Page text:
After last night's collapse of John Boehner's 87th attempt to forge some kind of plan to end the budget/debt ceiling crisis, the Senate is back in the driver's seat. And oddly enough, today's Senate plan is identical to yesterday's Senate plan except for one thing: the sole provision that Democrats wanted has been jettisoned. So now the deal is that Republicans get a small bone in return for extending the CR and the debt limit a couple of months. Matt Yglesias figures this is bad news:
I think there's a very strong chance we just do this all over again in the New Year. The conference committee will be at loggerheads over the question of tax increases. Hard-core conservatives will remain unreconciled to the idea of abandoning the struggle. Mainstream conservatives will continue to be loath to split the party. And the reality will be that the strategy of sticking with the majority-of-the-majority principle until the 11th hour and then passing bills with mostly Democratic votes is securing policy concessions from Democrats. So why not do it all over again?
I don't really disagree, especially given the fact that apparently no one in the Senate can really think of a good reason that they'll be able to meet their self-imposed December 13 deadline to come up with a permanent budget deal. But there is one reason to hold out a tiny ray of hope: midterm elections. The closer we get, the more likely it is that Republicans will be punished if they shut down the government yet again. Right now, the Senate deal extends the debt ceiling through February, and if you tack on another four or five months of "extraordinary measures," it means the next debt ceiling crisis will start to heat up in July. Do Republicans really want to go through yet another hostage-taking scenario that close to Election Day? Or would they rather spend the summer telling horror stories about the rollout of Obamacare?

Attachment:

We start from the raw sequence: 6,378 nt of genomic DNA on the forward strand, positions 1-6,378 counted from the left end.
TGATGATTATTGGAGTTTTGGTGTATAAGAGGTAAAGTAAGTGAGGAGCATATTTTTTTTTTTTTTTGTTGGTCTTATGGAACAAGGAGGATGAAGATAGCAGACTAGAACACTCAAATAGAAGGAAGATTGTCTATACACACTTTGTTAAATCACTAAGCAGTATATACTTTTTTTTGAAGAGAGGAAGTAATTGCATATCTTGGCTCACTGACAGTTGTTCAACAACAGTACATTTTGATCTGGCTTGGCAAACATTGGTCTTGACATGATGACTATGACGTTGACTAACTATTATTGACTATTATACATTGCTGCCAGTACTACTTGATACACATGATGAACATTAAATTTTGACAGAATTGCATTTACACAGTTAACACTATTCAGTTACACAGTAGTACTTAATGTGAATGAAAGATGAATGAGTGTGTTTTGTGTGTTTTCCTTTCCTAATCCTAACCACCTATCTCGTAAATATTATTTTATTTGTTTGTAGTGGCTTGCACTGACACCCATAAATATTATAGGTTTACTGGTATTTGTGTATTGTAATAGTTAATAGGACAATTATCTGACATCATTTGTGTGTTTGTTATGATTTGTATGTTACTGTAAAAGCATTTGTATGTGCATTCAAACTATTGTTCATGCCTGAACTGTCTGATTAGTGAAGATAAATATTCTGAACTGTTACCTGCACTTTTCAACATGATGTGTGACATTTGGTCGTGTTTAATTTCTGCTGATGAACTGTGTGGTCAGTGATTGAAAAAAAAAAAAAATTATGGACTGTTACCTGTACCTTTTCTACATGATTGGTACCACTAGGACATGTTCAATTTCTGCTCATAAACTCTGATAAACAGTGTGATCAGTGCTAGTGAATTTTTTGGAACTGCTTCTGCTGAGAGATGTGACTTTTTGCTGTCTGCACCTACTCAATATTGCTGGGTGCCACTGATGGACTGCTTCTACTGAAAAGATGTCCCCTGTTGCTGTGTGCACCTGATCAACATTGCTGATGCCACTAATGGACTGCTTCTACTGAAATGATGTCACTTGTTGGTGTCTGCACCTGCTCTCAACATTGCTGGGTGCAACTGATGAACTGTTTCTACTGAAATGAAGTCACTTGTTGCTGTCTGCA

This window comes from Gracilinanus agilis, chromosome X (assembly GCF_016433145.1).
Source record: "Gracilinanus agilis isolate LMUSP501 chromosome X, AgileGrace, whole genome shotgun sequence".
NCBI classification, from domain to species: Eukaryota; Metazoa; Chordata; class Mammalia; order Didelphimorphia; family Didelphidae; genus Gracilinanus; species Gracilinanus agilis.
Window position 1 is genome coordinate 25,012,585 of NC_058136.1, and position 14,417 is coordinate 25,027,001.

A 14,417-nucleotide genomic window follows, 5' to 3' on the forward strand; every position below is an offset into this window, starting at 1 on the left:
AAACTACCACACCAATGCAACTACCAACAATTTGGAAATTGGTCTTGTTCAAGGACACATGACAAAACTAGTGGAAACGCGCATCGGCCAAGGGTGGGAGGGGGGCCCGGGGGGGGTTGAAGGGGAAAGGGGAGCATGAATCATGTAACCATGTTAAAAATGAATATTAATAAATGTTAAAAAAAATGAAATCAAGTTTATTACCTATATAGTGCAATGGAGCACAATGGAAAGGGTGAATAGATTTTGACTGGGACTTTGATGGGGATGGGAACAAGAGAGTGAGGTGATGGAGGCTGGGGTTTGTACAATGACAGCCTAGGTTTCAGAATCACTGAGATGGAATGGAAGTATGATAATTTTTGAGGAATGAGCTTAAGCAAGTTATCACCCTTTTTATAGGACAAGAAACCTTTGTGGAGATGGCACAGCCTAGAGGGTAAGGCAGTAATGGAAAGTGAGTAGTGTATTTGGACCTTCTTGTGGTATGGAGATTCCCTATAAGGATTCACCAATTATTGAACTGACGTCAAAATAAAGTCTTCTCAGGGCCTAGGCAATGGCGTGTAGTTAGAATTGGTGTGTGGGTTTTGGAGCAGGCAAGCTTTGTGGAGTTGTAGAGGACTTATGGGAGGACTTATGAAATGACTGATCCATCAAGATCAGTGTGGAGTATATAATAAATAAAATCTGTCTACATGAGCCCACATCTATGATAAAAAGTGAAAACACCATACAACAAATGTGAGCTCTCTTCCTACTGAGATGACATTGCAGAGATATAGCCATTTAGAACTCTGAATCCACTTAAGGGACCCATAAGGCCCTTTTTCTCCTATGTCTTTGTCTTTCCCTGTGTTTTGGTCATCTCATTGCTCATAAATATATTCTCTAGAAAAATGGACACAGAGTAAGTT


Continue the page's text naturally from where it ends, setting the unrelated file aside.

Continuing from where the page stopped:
I'd say the latter. They may be insane, but they're not stupid. So that leaves only the CR, and the odds are good that Republicans will basically win the CR battle by keeping sequester levels of spending in place. They won't be able to win agreement on a bigger plan, but they'll probably win the sequester battle—which, let's face it, is a pretty big win. And with that, they'll declare victory and go home.
Then, after next year's election, maybe it will be grand bargain time again. Or maybe it will be yet more gridlock as we begin the death march toward the 2016 primaries. I really have no idea.
BY THE WAY: Remember all those people who have been chastising Wall Street for not taking the threat of a debt ceiling breach seriously enough? Well, guess what? The financial folks were assuming that Congress, yet again, would make a deal, but not until the very last second. And right now, it looks like they were exactly right. Maybe they're not so out of touch after all.